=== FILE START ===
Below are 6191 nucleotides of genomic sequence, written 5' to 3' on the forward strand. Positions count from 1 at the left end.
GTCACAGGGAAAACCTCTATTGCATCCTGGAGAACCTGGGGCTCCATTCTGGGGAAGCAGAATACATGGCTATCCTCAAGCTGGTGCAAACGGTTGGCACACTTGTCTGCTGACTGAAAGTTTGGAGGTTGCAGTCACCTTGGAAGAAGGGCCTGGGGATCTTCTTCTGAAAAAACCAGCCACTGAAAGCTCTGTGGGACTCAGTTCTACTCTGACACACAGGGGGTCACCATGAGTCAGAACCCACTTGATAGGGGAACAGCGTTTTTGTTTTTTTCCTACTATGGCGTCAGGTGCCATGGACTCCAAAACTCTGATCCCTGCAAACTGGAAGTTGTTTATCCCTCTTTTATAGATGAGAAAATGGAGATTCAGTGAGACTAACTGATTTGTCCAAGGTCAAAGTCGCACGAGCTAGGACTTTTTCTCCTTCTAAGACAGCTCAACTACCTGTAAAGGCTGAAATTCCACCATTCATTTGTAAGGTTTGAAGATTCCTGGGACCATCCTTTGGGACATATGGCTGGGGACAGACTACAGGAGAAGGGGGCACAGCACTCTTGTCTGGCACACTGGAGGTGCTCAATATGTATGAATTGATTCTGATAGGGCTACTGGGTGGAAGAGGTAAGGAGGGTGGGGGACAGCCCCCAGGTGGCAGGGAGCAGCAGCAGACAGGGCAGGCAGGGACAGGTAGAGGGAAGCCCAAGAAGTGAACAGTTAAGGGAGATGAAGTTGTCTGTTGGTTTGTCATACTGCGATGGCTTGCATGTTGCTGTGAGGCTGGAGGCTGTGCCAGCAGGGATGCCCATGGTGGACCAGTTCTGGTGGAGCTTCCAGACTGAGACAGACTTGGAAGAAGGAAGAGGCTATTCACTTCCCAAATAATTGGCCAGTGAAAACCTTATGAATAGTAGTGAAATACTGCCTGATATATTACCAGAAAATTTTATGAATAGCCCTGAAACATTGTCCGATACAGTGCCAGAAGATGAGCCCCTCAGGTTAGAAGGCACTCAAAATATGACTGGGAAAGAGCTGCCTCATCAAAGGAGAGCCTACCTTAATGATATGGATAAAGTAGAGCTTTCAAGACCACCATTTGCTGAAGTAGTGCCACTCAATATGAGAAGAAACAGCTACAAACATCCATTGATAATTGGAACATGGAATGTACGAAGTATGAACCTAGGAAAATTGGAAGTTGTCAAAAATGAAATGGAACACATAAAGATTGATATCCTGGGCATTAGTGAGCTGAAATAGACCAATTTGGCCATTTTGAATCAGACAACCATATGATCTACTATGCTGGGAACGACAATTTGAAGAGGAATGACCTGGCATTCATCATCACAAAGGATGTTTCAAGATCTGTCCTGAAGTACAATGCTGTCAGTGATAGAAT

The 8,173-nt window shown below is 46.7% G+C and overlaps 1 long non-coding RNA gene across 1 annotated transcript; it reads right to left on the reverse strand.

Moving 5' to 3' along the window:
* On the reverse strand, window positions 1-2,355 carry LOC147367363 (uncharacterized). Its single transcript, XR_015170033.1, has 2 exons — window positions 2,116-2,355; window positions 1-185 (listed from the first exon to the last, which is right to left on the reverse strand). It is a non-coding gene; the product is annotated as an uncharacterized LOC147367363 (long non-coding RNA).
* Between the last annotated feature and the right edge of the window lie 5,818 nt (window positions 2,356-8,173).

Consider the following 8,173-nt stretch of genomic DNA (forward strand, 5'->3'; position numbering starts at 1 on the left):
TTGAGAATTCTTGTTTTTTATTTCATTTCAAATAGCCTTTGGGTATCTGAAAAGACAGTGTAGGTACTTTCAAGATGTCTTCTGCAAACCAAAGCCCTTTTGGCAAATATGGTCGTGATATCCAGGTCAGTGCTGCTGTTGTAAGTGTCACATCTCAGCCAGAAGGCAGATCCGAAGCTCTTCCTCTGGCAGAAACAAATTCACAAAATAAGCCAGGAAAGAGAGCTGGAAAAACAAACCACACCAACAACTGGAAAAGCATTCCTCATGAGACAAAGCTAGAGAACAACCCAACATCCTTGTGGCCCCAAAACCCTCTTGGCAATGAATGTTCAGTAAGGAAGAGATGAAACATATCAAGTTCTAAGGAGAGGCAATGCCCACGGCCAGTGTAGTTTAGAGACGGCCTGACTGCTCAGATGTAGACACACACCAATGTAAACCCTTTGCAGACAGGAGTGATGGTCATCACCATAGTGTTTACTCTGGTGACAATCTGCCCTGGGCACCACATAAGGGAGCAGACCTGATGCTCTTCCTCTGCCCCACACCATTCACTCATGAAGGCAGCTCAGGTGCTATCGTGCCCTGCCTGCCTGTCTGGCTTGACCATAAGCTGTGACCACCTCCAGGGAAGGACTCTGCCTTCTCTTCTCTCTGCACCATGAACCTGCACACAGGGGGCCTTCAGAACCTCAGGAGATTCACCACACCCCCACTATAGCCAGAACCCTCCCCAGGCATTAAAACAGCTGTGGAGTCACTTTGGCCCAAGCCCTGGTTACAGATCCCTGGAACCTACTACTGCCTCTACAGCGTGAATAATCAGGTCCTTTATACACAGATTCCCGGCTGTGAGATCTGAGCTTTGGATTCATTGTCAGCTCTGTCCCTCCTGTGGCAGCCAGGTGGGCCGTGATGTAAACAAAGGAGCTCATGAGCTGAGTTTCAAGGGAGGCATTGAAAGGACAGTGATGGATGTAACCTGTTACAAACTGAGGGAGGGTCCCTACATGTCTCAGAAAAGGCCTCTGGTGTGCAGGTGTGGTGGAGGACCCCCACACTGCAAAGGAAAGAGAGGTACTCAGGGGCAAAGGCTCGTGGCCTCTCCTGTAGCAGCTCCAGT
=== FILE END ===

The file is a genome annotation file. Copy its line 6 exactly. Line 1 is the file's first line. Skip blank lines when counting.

* Between the last annotated feature and the right edge of the window lie 5,818 nt (window positions 2,356-8,173).